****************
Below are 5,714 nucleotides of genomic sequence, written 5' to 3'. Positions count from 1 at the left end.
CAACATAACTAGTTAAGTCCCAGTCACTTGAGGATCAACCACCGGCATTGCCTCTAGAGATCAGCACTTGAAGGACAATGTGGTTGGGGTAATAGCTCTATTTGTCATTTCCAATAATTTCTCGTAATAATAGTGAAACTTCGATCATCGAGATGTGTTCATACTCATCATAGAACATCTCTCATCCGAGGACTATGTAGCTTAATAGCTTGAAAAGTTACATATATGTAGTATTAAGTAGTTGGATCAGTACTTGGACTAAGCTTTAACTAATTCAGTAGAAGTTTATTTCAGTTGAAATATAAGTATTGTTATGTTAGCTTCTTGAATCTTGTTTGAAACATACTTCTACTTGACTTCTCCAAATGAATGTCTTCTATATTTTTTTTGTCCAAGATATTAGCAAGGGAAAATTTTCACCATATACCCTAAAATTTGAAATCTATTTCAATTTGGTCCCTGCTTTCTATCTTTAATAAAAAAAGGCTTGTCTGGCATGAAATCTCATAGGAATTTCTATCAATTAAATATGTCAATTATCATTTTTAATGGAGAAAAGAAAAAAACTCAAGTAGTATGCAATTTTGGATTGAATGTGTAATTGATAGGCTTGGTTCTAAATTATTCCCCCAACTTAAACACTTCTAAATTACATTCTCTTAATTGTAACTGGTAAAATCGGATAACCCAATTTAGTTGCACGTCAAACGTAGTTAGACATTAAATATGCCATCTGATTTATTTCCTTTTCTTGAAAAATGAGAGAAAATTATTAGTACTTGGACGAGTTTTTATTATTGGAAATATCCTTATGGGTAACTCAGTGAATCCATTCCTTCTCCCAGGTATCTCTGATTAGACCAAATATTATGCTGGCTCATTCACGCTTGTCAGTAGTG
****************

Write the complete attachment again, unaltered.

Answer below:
Below are 5,714 nucleotides of genomic sequence, written 5' to 3'. Positions count from 1 at the left end.
CAACATAACTAGTTAAGTCCCAGTCACTTGAGGATCAACCACCGGCATTGCCTCTAGAGATCAGCACTTGAAGGACAATGTGGTTGGGGTAATAGCTCTATTTGTCATTTCCAATAATTTCTCGTAATAATAGTGAAACTTCGATCATCGAGATGTGTTCATACTCATCATAGAACATCTCTCATCCGAGGACTATGTAGCTTAATAGCTTGAAAAGTTACATATATGTAGTATTAAGTAGTTGGATCAGTACTTGGACTAAGCTTTAACTAATTCAGTAGAAGTTTATTTCAGTTGAAATATAAGTATTGTTATGTTAGCTTCTTGAATCTTGTTTGAAACATACTTCTACTTGACTTCTCCAAATGAATGTCTTCTATATTTTTTTTGTCCAAGATATTAGCAAGGGAAAATTTTCACCATATACCCTAAAATTTGAAATCTATTTCAATTTGGTCCCTGCTTTCTATCTTTAATAAAAAAAGGCTTGTCTGGCATGAAATCTCATAGGAATTTCTATCAATTAAATATGTCAATTATCATTTTTAATGGAGAAAAGAAAAAAACTCAAGTAGTATGCAATTTTGGATTGAATGTGTAATTGATAGGCTTGGTTCTAAATTATTCCCCCAACTTAAACACTTCTAAATTACATTCTCTTAATTGTAACTGGTAAAATCGGATAACCCAATTTAGTTGCACGTCAAACGTAGTTAGACATTAAATATGCCATCTGATTTATTTCCTTTTCTTGAAAAATGAGAGAAAATTATTAGTACTTGGACGAGTTTTTATTATTGGAAATATCCTTATGGGTAACTCAGTGAATCCATTCCTTCTCCCAGGTATCTCTGATTAGACCAAATATTATGCTGGCTCATTCACGCTTGTCAGTAGTG